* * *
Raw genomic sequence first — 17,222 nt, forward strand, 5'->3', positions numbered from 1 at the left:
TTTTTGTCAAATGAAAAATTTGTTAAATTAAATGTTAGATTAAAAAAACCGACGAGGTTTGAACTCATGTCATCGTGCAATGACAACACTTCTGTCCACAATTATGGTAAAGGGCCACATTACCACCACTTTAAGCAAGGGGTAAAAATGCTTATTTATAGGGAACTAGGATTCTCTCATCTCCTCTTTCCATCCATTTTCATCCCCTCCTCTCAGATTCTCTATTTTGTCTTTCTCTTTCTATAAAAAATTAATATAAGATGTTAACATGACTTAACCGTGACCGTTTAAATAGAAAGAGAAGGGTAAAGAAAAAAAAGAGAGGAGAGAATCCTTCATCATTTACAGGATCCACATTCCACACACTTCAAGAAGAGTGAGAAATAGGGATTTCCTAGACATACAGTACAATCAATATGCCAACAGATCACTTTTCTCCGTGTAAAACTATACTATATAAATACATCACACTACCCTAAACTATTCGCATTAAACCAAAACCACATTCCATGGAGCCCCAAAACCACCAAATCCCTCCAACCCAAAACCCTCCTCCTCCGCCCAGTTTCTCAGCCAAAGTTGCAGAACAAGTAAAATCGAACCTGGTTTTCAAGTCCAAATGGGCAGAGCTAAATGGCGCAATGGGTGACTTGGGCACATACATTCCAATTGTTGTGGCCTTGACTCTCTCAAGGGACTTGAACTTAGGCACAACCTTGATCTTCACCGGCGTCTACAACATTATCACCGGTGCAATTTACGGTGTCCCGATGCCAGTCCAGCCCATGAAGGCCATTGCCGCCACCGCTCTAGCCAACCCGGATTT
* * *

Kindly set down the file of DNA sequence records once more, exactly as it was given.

Raw genomic sequence first — 17,222 nt, forward strand, 5'->3', positions numbered from 1 at the left:
TTTTTGTCAAATGAAAAATTTGTTAAATTAAATGTTAGATTAAAAAAACCGACGAGGTTTGAACTCATGTCATCGTGCAATGACAACACTTCTGTCCACAATTATGGTAAAGGGCCACATTACCACCACTTTAAGCAAGGGGTAAAAATGCTTATTTATAGGGAACTAGGATTCTCTCATCTCCTCTTTCCATCCATTTTCATCCCCTCCTCTCAGATTCTCTATTTTGTCTTTCTCTTTCTATAAAAAATTAATATAAGATGTTAACATGACTTAACCGTGACCGTTTAAATAGAAAGAGAAGGGTAAAGAAAAAAAAGAGAGGAGAGAATCCTTCATCATTTACAGGATCCACATTCCACACACTTCAAGAAGAGTGAGAAATAGGGATTTCCTAGACATACAGTACAATCAATATGCCAACAGATCACTTTTCTCCGTGTAAAACTATACTATATAAATACATCACACTACCCTAAACTATTCGCATTAAACCAAAACCACATTCCATGGAGCCCCAAAACCACCAAATCCCTCCAACCCAAAACCCTCCTCCTCCGCCCAGTTTCTCAGCCAAAGTTGCAGAACAAGTAAAATCGAACCTGGTTTTCAAGTCCAAATGGGCAGAGCTAAATGGCGCAATGGGTGACTTGGGCACATACATTCCAATTGTTGTGGCCTTGACTCTCTCAAGGGACTTGAACTTAGGCACAACCTTGATCTTCACCGGCGTCTACAACATTATCACCGGTGCAATTTACGGTGTCCCGATGCCAGTCCAGCCCATGAAGGCCATTGCCGCCACCGCTCTAGCCAACCCGGATTT